The Film Orchard
Movies were projected continually against the dull bark of trees. We all went down; our boots stirred little eddies in the ash. Everything was completely silent. In the flickering half-light I could see my hands and others’ faces illuminated in brief, smudged flashes. It was like a procession, but it was not a procession. We had somewhere else to go, to be. Meanwhile the orchard was drinking us in, a dusky milk. We walked all night. I couldn’t hear my heart or the pulse of my breath. It’s possible the dead were nearby, bundled into the thick coats we call Time. Or we were brides and, thus, showered in beauty. I don’t recall what we carried. We never reached for the fruit that hung, dark and heavy, from the low strobed boughs.
Museum of Cloves
I thought Zanzibar. I thought, the dhows in that ancient harbor, lamb laved in its khorma. But it was the museum of the cloven: the torn, the beheaded caught in their partial gestures. I couldn’t tell whether the bodies were wax or flesh. They seemed curiously light, as if rivers had washed through them. I wanted history, an aromatic cartouche, some dab of honey, cardamom. I heard nothing but my own red breathing. In the furthest gallery I sensed a nation, invisible, studying me, its flickering eye-tongue silent like crushed bells. I caught a whiff of something warm and sharp, tempered like a blade. Captain me, I murmured to the absent dead. I understood I was not in danger, and then I was. Outside, twilight gathered its white robe, robbing every nest. Nothing grazes here, I’d read. I leaned down, to where a river went on reflecting strange stars. As an archives, the breath knows every pulse and chemistry. Little bud, complete me. Cloister this forked blood. I want to see the empire tasted, I want a flame to lick it broken, a field divided exactly from love’s true bone.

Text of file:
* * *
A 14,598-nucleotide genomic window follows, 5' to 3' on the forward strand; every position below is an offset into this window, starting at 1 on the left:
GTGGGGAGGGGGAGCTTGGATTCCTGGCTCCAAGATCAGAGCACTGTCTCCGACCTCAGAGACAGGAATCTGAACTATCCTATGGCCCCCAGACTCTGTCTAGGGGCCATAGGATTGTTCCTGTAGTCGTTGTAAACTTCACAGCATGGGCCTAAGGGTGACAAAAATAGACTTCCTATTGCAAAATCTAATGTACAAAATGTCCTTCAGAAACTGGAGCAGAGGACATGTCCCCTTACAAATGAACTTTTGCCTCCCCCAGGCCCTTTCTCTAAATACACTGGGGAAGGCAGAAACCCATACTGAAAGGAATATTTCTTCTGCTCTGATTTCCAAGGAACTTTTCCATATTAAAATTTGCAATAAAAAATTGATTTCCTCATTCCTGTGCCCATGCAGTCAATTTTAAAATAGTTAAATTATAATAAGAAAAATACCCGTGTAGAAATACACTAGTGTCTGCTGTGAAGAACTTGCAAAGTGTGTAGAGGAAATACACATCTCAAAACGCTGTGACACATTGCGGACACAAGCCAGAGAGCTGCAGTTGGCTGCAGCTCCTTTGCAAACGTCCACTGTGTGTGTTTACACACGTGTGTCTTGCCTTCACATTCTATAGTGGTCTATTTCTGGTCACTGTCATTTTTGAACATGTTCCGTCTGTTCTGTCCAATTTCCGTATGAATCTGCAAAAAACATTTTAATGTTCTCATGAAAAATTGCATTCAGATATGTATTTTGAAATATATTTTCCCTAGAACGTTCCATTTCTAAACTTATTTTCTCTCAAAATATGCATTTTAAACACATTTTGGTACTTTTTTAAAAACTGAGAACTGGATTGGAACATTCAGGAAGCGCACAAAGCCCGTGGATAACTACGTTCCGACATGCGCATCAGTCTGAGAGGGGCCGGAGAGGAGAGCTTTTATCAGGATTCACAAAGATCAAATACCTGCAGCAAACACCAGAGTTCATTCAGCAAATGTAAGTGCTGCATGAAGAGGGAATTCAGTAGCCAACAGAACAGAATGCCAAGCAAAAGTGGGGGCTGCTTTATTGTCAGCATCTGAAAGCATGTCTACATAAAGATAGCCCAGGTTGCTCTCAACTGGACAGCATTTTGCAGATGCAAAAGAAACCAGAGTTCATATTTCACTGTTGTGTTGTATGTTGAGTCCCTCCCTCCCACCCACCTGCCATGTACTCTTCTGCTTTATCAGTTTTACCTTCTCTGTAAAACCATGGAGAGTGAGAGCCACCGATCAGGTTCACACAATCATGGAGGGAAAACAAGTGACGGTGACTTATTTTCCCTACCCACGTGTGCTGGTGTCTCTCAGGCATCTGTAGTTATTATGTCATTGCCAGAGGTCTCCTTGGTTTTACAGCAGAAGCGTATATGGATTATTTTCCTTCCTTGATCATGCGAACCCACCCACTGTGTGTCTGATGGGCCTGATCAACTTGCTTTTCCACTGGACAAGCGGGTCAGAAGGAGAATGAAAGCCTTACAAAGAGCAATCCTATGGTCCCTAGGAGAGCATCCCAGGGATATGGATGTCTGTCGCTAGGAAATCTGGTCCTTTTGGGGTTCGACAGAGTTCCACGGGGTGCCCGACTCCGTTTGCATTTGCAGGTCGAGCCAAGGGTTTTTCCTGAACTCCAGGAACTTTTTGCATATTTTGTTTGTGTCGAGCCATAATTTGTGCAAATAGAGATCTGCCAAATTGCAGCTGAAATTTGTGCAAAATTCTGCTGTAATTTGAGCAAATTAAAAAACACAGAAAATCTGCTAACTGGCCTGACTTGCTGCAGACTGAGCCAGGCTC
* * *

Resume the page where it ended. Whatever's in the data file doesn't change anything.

G.C. Waldrep’s most recent books are The Arcadia Project: North American Postmodern Pastoral (Ahsahta, 2012), co-edited with Joshua Corey, and a chapbook, Susquehanna (Omnidawn, 2013). BOA Editions will release a long poem, Testament, in 2015. Waldrep lives in Lewisburg, Pa., where he teaches at Bucknell University, edits the journal West Branch, and serves as Editor-at-Large for The Kenyon Review.